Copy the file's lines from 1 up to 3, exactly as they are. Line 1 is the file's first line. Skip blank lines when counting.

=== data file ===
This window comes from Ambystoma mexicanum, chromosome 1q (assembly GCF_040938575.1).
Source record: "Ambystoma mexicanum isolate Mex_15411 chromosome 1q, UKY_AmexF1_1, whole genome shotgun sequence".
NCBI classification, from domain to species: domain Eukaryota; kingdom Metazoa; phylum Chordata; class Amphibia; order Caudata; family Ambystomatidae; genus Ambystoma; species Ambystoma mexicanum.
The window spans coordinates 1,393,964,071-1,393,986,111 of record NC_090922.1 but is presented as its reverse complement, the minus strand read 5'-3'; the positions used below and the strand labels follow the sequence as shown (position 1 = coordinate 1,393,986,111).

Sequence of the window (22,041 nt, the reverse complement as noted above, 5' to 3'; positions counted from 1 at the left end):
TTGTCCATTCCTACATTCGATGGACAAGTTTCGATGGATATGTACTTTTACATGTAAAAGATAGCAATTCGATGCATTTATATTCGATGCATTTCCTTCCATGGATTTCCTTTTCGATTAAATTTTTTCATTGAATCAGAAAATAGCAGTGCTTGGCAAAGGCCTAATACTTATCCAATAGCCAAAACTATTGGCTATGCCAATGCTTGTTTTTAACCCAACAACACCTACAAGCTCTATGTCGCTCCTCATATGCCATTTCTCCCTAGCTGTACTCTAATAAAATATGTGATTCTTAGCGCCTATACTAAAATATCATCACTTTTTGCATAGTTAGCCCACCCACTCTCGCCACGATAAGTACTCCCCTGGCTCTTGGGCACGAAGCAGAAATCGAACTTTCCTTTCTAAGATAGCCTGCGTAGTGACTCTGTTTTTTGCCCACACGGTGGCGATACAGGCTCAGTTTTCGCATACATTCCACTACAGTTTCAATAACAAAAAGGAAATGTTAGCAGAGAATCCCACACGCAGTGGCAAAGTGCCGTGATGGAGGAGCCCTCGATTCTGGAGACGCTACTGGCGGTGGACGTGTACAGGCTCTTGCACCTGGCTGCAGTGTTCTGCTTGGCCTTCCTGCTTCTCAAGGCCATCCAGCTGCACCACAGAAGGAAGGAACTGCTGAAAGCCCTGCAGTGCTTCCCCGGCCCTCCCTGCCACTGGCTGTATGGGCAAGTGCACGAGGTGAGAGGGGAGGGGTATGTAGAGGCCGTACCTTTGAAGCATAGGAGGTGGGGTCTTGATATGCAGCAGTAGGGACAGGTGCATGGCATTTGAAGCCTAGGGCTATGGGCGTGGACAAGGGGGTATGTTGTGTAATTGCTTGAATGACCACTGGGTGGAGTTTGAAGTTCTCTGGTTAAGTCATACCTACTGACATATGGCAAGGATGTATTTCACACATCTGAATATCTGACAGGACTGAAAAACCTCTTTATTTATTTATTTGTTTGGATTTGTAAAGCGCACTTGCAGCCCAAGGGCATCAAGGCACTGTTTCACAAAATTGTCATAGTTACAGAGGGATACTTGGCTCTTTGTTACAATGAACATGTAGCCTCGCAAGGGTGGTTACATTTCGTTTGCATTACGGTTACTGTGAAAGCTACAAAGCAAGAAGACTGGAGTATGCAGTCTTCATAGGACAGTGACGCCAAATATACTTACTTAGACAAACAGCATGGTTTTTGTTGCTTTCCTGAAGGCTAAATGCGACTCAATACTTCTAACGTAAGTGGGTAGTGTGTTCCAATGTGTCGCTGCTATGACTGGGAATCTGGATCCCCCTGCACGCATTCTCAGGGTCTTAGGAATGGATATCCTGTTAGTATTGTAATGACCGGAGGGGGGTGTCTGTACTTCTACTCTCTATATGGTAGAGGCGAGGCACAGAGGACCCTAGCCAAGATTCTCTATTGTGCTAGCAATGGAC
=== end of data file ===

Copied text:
This window comes from Ambystoma mexicanum, chromosome 1q (assembly GCF_040938575.1).
Source record: "Ambystoma mexicanum isolate Mex_15411 chromosome 1q, UKY_AmexF1_1, whole genome shotgun sequence".
NCBI classification, from domain to species: domain Eukaryota; kingdom Metazoa; phylum Chordata; class Amphibia; order Caudata; family Ambystomatidae; genus Ambystoma; species Ambystoma mexicanum.